Cooke eyes raising steelhead instead of Atlantic salmon in state net pens

Aquaculture company shut down Ediz Hook fish farm in May

PORT ANGELES — Cooke Aquaculture, which shut down its Ediz Hook fish farm in May, wants to begin raising steelhead instead of Atlantic salmon in its net pens in Washington state, a company official said Monday.

The company also has sites at Bainbridge Island, Hope Island, Clam Bay and Orchard Rocks.

“All of our sites would be in the mix,” Cooke spokesman Joel Richardson said, adding that the facility shutdown in Port Angeles remains in litigation in Thurston County Superior Court.

“We’re working with the state on what the transition would look like and how permitting would work,” Richardson said.

“It’s a species currently farmed in hatcheries and raised in net pens in Washington now, so it’s a species native to the Pacific Northwest now.”

Reduced salmon

Richardson told www.fishfarmingexpert.com that Cooke has reduced the Atlantic salmon at three of its Washington state sites from 3.5 million to 800,000.

“From the time that those sites are harvested and vacated, we would fallow them for a time and then transition towards farming steelhead.”

The Canadian company expects to use an existing hatchery for steelhead.

“We would be using the same type of species that the state currently stocks,” Richardson said.

Cooke Aquaculture and the We’koqma’q First Nation in Nova Scotia, Canada, announced Monday a partnership on the sale and marketing of Bras d’Or Lakes farm-raised steelhead.

Shares belief

“The Cooke family business shares our belief that aquaculture can be developed in a manner that protects and preserves the environment for future generations,” We’koqma’q First Nation Chief Rod Googoo said in a press release from the tribe.

Citing pending litigation against the state Department of Natural Resources, Richardson would not comment on if and when the Ediz Hook pens would be dismantled and how many people were left unemployed by the shutdown.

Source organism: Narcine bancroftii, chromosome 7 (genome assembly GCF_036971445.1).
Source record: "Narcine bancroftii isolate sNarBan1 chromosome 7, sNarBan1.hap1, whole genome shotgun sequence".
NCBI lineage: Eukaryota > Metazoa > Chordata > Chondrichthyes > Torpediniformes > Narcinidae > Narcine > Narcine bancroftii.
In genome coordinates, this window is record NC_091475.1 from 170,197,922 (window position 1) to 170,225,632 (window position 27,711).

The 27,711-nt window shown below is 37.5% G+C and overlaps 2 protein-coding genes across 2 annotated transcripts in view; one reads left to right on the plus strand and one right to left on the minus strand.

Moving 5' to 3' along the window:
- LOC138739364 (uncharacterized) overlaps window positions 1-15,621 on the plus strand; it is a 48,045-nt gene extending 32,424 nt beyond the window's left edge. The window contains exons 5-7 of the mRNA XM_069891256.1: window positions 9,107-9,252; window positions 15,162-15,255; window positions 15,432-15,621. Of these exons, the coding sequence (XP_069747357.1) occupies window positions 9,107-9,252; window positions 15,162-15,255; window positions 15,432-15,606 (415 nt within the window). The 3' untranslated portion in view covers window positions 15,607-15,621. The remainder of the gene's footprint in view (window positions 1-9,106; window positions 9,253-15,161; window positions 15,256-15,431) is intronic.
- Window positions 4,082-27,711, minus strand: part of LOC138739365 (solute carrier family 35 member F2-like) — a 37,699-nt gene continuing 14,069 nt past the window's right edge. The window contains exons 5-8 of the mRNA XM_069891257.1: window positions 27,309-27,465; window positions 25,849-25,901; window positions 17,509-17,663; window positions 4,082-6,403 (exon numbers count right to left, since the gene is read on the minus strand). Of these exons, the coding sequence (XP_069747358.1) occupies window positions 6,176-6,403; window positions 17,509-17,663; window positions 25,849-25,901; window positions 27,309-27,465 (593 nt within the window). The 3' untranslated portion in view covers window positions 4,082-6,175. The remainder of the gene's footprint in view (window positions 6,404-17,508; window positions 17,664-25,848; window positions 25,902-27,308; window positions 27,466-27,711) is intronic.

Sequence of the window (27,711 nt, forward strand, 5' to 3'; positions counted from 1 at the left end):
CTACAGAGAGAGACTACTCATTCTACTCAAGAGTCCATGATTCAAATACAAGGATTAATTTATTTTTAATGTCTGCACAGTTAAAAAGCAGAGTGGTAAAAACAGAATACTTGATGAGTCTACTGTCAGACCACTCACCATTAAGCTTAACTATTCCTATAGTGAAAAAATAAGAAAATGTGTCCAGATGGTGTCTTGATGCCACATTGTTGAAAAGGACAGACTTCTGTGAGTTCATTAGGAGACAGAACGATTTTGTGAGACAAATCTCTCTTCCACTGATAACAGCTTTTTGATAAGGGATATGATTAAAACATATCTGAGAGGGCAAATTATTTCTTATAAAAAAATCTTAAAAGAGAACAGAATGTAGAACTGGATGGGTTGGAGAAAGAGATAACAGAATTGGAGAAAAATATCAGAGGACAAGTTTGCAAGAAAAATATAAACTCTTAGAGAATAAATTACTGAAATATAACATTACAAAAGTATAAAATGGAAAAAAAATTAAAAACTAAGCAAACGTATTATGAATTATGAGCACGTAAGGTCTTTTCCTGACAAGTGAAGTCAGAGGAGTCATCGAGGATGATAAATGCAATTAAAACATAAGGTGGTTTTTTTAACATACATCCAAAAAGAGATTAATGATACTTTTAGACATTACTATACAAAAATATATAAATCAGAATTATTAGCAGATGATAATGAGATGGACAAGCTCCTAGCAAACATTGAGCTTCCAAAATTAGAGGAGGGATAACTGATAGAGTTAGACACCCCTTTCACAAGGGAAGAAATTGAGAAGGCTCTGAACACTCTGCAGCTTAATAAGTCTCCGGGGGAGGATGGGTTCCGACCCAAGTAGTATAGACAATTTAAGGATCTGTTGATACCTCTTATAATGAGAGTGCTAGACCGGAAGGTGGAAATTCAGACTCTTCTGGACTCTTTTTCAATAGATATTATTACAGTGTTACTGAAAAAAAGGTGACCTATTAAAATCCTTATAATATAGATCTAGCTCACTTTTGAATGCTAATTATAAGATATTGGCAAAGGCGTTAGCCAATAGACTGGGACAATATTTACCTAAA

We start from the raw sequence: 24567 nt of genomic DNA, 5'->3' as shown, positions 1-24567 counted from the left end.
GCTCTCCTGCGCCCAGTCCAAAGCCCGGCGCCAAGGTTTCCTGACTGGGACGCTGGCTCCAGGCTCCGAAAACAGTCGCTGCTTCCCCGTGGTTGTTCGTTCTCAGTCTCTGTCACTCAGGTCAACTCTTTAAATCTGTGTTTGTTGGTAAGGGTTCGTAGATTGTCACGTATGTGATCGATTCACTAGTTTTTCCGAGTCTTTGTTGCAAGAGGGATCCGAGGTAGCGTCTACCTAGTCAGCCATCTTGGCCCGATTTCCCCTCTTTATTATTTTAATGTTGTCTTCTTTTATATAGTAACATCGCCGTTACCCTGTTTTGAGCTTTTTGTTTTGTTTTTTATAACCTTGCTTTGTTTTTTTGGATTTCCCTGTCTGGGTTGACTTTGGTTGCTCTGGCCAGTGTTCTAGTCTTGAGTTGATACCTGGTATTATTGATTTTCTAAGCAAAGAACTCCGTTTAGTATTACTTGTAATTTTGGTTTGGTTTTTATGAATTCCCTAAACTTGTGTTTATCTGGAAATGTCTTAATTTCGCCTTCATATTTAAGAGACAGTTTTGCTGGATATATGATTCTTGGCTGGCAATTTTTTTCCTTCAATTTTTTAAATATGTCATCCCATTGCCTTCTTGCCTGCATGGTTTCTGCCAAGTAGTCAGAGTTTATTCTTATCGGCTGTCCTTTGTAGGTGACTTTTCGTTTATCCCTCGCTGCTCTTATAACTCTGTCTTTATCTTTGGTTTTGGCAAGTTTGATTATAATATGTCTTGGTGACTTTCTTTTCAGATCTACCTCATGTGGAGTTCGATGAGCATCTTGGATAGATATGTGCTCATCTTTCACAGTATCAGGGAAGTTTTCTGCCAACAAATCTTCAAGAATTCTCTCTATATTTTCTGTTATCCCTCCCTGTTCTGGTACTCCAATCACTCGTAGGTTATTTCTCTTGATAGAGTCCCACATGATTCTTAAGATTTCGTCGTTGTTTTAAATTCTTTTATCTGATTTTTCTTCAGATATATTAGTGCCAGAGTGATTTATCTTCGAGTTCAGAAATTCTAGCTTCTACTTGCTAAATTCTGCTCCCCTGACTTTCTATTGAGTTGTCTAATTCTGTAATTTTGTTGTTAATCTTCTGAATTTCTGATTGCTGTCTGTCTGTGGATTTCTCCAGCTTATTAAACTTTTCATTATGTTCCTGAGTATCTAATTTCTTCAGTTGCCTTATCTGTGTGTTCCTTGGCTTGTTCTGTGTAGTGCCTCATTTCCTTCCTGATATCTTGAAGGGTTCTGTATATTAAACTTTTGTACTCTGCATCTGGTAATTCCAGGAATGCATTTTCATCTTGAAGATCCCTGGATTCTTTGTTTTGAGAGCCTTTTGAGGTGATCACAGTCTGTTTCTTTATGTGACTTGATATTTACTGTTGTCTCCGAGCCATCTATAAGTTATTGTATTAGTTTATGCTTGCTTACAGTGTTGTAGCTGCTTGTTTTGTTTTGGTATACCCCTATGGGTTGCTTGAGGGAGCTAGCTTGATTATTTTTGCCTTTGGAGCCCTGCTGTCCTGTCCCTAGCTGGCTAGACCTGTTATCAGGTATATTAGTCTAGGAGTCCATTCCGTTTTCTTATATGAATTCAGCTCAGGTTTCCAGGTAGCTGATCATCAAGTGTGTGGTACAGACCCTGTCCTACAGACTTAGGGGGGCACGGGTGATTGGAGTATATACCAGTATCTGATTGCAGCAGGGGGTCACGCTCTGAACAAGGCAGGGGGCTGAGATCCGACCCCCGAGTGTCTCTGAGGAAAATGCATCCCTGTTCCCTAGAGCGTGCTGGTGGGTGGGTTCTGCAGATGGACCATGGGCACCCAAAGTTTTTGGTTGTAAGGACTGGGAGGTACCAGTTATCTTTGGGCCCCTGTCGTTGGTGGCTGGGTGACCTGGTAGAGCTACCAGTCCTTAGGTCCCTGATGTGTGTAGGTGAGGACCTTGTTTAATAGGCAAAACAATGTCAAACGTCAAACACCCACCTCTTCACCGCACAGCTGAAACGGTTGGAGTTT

The Ediz Hook facility, which at one time was raising 690,000 fish, was due to be shut down by June 30 after the state Department of Natural Resources terminated Cooke’s aquatic lands lease.

Its removal was a treaty-rights mitigation measure agreed to in a memorandum of agreement with area tribes to allow construction of the Navy’s 425-foot submarine escort pier at the Coast Guard station at Ediz Hook, the Navy said in September 2017, a year before the pier began operations.

The pier was to extend 40 feet into the net pen laydown area.

Cooke had planned to build new pens 4 miles east of Ediz Hook at Morse Creek, but those plans were shelved after the August 2017 collapse of Cooke’s Cypress Island net pen facility, resulting in the escape of 250,000 non-native fish into Puget Sound and Cooke’s payment of a $332,000 fine.

Richardson also would not comment on whether the company would try to raise steelhead at another site in Port Angeles.

The company had submitted an application to Clallam County Department of Community Development to build a fish farm off Morse Creek that was shelved after the Cypress Island incident.

DCD project manager Greg Ballard said Monday the company would have to submit a new application if steelhead instead of salmon were grown off Morse Creek.

Ballard said concerns would include fish escaping from the facility, the breeding of native with non-native steelhead, and the transmission of diseases from farmed to native steelhead.

The state Legislature voted in 2018 to end state leases and permits for operations that grow non-native finfish in state waters by 2022.

Cooke had its 10-year Ediz Hook aquatic lands lease terminated in December 2017 for violations including discharge of styrofoam, not addressing anchor defects and operating outside its leasehold area.

Because Cooke stocked its Port Angeles fish pens shortly before the lease termination, the DNR allowed the company to continue farming fish until June 30, Department of Ecology spokeswoman Colleen Keltz said Friday in an email, adding that Cooke had emptied its Ediz Hook net pens by May.

Cooke sued DNR over the lease in an ongoing lawsuit in Thurston County Superior Court.

Thurston County Clerk Linda Myhre Enlow said Monday that lawyers for DNR and Cooke recently turned in their scheduling questionnaires for upcoming legal proceedings on the case, including the anticipated length of a bench trial or hearing and when the lawyers are available for proceedings.

Ecology announced Thursday updated permits for Cooke’s one pen near Hope Island and three in Rich Passage near Bainbridge Island.

Ecology had to update the permits or the facilities could continue to operate under outdated permits through 2022, the agency said in a press release.

The improvements include increased underwater video monitoring, regular inspections to assess the pens’ structural integrity, improved maintenance and net cleaning, and site-specific response plans for fish breaches.

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Senior Staff Writer Paul Gottlieb can be reached at 360-452-2345, ext. 55650, or at [email protected].

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